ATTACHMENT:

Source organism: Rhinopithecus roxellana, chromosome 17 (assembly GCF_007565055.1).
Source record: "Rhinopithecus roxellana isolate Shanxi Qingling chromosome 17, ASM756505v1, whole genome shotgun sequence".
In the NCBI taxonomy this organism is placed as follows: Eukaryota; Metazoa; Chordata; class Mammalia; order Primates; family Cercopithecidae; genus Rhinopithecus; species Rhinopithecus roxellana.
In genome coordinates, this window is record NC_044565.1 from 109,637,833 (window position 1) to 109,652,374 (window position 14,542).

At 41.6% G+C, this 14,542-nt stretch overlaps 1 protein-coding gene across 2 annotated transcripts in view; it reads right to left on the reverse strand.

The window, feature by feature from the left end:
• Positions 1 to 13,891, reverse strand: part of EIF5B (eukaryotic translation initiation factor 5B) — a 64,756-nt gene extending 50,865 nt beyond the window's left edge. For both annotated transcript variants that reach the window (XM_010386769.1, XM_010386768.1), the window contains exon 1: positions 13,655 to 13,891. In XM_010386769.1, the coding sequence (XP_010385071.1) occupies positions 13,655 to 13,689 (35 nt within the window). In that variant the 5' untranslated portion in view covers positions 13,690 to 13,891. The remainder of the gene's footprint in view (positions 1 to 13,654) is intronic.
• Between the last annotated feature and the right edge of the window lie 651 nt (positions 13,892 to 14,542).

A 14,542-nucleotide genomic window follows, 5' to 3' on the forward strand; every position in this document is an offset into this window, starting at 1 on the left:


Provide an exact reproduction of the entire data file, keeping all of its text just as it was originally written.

Source organism: Rhinopithecus roxellana, chromosome 17 (assembly GCF_007565055.1).
Source record: "Rhinopithecus roxellana isolate Shanxi Qingling chromosome 17, ASM756505v1, whole genome shotgun sequence".
In the NCBI taxonomy this organism is placed as follows: Eukaryota; Metazoa; Chordata; class Mammalia; order Primates; family Cercopithecidae; genus Rhinopithecus; species Rhinopithecus roxellana.
In genome coordinates, this window is record NC_044565.1 from 109,637,833 (window position 1) to 109,652,374 (window position 14,542).

At 41.6% G+C, this 14,542-nt stretch overlaps 1 protein-coding gene across 2 annotated transcripts in view; it reads right to left on the reverse strand.

The window, feature by feature from the left end:
• Positions 1 to 13,891, reverse strand: part of EIF5B (eukaryotic translation initiation factor 5B) — a 64,756-nt gene extending 50,865 nt beyond the window's left edge. For both annotated transcript variants that reach the window (XM_010386769.1, XM_010386768.1), the window contains exon 1: positions 13,655 to 13,891. In XM_010386769.1, the coding sequence (XP_010385071.1) occupies positions 13,655 to 13,689 (35 nt within the window). In that variant the 5' untranslated portion in view covers positions 13,690 to 13,891. The remainder of the gene's footprint in view (positions 1 to 13,654) is intronic.
• Between the last annotated feature and the right edge of the window lie 651 nt (positions 13,892 to 14,542).

A 14,542-nucleotide genomic window follows, 5' to 3' on the forward strand; every position in this document is an offset into this window, starting at 1 on the left: